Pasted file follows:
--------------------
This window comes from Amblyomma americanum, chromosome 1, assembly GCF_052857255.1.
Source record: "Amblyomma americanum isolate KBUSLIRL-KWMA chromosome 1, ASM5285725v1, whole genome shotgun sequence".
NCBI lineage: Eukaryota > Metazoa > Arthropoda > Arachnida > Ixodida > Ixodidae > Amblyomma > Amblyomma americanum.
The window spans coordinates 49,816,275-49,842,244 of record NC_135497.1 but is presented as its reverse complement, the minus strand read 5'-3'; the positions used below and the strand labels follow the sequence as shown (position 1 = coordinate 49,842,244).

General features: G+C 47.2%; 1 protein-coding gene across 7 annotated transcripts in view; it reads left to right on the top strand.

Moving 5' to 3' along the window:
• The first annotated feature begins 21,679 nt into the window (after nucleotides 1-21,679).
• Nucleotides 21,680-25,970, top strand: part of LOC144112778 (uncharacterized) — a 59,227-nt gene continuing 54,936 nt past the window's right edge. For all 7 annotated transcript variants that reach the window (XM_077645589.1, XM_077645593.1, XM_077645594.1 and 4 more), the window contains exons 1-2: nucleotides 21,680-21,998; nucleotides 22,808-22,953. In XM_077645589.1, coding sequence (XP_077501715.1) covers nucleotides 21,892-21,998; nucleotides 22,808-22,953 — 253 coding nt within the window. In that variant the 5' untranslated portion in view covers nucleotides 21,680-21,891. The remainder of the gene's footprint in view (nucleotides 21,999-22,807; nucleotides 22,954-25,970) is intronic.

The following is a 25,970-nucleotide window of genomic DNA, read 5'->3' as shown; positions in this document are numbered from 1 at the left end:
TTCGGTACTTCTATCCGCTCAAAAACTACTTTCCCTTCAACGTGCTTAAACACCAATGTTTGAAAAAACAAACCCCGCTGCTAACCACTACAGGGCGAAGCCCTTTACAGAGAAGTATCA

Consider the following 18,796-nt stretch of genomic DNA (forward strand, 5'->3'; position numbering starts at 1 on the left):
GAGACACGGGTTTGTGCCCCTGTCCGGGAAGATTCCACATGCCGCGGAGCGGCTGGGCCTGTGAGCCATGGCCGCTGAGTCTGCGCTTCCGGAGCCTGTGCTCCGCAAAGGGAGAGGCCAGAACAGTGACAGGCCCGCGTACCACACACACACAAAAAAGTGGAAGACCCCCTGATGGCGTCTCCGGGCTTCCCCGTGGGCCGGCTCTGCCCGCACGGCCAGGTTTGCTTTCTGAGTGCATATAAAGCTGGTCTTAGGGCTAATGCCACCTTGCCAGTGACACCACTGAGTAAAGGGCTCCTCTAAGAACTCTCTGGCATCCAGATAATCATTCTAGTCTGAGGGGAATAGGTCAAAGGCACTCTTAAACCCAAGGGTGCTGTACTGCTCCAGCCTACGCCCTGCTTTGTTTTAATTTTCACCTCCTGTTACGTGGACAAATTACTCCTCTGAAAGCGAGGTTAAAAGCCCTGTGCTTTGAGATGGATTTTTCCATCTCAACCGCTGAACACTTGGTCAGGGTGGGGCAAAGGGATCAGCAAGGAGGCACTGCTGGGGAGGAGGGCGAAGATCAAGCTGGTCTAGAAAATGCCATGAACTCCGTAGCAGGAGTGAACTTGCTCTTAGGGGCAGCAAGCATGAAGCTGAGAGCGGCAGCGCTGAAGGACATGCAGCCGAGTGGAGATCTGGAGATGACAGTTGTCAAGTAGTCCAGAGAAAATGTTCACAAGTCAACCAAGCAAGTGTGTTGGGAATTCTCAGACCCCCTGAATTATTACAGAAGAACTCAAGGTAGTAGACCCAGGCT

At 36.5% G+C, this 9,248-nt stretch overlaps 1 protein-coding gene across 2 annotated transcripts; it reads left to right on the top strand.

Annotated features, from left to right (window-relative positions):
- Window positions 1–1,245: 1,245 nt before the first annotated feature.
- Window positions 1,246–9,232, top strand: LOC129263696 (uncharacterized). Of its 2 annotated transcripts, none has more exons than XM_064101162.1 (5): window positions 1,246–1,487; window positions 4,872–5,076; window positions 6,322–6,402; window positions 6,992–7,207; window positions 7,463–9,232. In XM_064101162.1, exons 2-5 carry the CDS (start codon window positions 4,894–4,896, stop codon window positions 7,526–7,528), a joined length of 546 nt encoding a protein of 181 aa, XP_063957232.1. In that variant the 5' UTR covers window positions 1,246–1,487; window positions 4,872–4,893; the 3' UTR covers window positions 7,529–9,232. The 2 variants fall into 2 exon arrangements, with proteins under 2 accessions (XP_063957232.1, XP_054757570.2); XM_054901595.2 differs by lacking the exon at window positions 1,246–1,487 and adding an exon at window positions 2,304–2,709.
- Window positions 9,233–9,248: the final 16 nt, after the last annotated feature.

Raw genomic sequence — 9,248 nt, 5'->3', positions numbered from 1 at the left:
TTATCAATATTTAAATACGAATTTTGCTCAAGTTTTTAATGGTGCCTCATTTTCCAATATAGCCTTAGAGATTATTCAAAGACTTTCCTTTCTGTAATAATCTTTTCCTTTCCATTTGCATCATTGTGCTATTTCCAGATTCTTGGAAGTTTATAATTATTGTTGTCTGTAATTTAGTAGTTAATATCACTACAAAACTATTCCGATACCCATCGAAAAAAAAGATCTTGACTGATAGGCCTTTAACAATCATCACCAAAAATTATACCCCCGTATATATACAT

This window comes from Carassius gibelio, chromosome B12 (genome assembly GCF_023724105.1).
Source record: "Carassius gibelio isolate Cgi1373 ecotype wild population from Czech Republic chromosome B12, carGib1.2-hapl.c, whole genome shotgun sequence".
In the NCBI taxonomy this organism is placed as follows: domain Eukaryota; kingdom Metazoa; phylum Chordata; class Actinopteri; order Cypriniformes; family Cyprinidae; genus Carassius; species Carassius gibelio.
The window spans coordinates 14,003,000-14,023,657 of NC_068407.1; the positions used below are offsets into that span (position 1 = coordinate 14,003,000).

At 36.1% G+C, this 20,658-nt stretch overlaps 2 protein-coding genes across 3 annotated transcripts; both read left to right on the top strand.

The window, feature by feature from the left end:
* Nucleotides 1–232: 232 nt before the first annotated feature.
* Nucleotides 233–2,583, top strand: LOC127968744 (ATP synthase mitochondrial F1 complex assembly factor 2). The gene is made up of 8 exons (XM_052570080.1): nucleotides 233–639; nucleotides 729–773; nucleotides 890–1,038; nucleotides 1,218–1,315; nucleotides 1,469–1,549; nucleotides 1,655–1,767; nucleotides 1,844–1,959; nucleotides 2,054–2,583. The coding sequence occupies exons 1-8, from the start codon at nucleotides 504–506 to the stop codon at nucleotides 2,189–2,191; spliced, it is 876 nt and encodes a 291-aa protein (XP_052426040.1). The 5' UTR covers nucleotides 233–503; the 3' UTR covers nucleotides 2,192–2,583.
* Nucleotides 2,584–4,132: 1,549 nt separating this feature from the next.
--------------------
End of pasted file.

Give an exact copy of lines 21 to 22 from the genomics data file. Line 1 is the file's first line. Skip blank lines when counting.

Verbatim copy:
Source record: "Carassius gibelio isolate Cgi1373 ecotype wild population from Czech Republic chromosome B12, carGib1.2-hapl.c, whole genome shotgun sequence".
In the NCBI taxonomy this organism is placed as follows: domain Eukaryota; kingdom Metazoa; phylum Chordata; class Actinopteri; order Cypriniformes; family Cyprinidae; genus Carassius; species Carassius gibelio.